Judy D. Steele

Many times I have mentioned in my articles that some older items may not work in some homes, but in reality, just about anything vintage could compliment an area in most homes. A touch of old is a good reminder of what used to be and a touch of new represents the here and now.

My photo this week looks like a very large coffee cup — but it measures much bigger than that and may have had a lid for it once upon a time, many years ago. This is a chamber pot from the late 1890s and was a very important item — even considered to be a necessity — for most bedrooms in a home, as well as many hotel rooms. Anything that is Ironstone from yesterday is quite collectible and on the collectors’ lists for many. I went shopping a few days ago with a friend and found this in a neighboring town’s antique shop, Vintage Treasures in Gothenburg. It was a beautiful day and I wanted to take a drive to blow the cobwebs out of my pickup — per the advice of the mechanic at the car shop’s — in order to give my battery a quick charge!

I have had several chamber pots through the years with decoration in many different colors, but I believe this is the first one I have found in pink- or rose-colored transfer. I just had to have it and am actually keeping it in my bathroom to hold my hand towels and wash cloths — I roll the towels and wash cloths, and three fit nicely. It’s just a bit of old along with the new. I have always loved doing this, but this particular item really caught my eye.

I have a beautiful Ironstone chamber set with the bowl and pitcher along with a soap dish but no chamber pot — the transfer is in a lovely green on white. That set is packed away somewhere because I don’t have room for it in my apartment for now. I have downsized considerably in my home — to an apartment — and also with my antique booth at Bushel and a Peck — they have antiques and beautiful craft items, silk bouquets and treasured keepsakes, items which seem to compliment each other. And I have a lot of stuff still in boxes from buying out another shop in New Mexico a couple of years ago. I really need to start downsizing more, and the time is drawing near. And yet, I am still looking for the unusual and eye-appealing items.

Once you start collecting, it is in your blood and very hard to stop. I know, just ask me. I guess there could be worse things I could be doing. I love the hunt for so many wonderful things, even online and antique shops right here in North Platte. It is so fun to go shopping, and it helps just getting an idea on how pricing is holding and what seems to be selling the best. Antiques and collectibles have a market all their own, and location matters: Each state varies on pricing, as well as types of items. We used to see buyers from California wanting anything in oak furniture many years ago. Now they are saturated with it I guess and are not buying as much oak as they used to. Just like in clothes or materials or cars or houses, even the antique field has its trends and ups/downs, just like anything else on the market today.

And then, my antique classes — “What’s it Worth” on Tuesday evenings at Merricks Ranch House here in North Platte, actually tell me a lot also. Many of the people who come to these classes have been collecting for years and there are some who need to know about family items left in an estate to them. Some are just interested in what others are bringing and then they realize that they have something just like what someone else brought to class last week. That is the most fun part: to see the expressions on someone’s face when I tell them a bit more about the item they brought to class. Maybe it was crocheted pillowcases or buffet scarves; maybe it was a 1940s or ’50s sewing/thread cabinet; or a toy 1970s John Deere tractor with a silage feeder wagon; or a beautiful oval mirror framed with very old oak wood (probably originally from a washstand or tall dresser); or maybe even a beautiful hanging chandelier from a vintage home dining room; or maybe even a beautiful early cut glass cruet from the late 1890s.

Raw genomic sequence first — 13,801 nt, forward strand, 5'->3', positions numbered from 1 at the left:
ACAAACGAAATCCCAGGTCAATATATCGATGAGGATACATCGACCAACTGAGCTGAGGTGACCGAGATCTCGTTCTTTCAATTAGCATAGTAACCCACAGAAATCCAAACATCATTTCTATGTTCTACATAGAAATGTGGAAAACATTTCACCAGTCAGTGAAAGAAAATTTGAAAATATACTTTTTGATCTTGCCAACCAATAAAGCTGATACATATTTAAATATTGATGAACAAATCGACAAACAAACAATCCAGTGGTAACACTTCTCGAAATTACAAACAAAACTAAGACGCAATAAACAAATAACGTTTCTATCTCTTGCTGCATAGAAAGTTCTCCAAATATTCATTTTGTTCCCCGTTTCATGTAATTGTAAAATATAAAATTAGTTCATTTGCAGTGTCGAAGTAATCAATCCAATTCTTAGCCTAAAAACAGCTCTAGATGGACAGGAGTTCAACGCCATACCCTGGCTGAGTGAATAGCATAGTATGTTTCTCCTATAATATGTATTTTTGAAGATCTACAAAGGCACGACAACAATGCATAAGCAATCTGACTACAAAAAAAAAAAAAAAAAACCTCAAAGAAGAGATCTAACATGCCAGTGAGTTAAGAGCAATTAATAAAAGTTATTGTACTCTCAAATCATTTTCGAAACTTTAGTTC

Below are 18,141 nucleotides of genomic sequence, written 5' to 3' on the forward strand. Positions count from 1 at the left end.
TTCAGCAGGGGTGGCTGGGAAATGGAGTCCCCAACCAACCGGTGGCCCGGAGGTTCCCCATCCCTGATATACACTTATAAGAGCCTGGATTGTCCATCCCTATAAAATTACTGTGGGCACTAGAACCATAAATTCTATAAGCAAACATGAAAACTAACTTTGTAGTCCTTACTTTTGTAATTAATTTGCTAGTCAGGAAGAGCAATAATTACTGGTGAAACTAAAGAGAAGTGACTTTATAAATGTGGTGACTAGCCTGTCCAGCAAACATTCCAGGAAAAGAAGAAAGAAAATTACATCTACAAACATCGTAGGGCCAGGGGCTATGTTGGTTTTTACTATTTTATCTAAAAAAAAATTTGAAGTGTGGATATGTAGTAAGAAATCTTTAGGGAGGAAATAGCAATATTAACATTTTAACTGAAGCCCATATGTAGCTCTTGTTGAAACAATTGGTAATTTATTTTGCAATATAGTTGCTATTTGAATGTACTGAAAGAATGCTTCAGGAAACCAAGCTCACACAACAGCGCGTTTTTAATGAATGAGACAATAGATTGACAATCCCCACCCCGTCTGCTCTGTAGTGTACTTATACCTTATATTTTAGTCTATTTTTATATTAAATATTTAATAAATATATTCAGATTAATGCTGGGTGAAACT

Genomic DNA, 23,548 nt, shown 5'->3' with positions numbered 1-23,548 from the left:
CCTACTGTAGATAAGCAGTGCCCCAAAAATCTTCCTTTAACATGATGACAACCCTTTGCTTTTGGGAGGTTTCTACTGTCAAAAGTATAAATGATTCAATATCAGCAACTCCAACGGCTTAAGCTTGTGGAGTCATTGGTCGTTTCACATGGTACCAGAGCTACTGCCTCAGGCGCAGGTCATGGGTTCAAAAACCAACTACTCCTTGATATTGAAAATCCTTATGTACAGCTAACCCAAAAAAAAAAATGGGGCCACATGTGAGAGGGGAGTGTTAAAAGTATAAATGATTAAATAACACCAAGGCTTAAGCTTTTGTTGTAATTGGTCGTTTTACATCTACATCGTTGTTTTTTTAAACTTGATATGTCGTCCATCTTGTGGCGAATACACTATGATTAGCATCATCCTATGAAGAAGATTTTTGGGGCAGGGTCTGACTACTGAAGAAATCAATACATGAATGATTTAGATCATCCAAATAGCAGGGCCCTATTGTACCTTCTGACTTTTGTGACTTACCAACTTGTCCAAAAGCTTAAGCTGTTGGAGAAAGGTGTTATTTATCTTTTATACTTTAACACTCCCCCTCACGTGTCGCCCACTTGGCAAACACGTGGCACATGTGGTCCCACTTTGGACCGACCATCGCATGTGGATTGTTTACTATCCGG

I have conducted my classes for about the same time I have been doing my Trash & Treasures articles for the Telegraph — well over 26 years, probably closer to 27 years now. It doesn’t seem possible, but time does fly by when a person is having fun looking at all the beautiful and unusual and maybe even rare items people have brought to me through the years to help them evaluate and find more background information. I learn from them and the Internet is certainly a big help to me now — many years ago, I used books on certain subject areas, and believe me, that took a lot longer back in those days to find more information about the items they brought to class. Technology has helped in many ways as well as hindered us in a few ways also. Our younger generation — not all of them — feel that the older dinnerware or crystal is not easy to use (cannot put in the dishwasher) or maybe some linens would require washing by hand and ironing them, or they just do not fit in to their lifestyles today. And yet, I have several young people in my classes that are wanting to know more about the things they are interested in — some are family items and others are items they have collected themselves for the past several years.

Knowledge is good — regardless of our ages — and it tells us about history and the way we lived as well as what today and/or tomorrow may bring to us, Old or new, big or small, wood or plastic, pressed glass or crystal — the lists go on and on and may they never stop bringing questions so someone can try to find the answers. Have a great week everyone.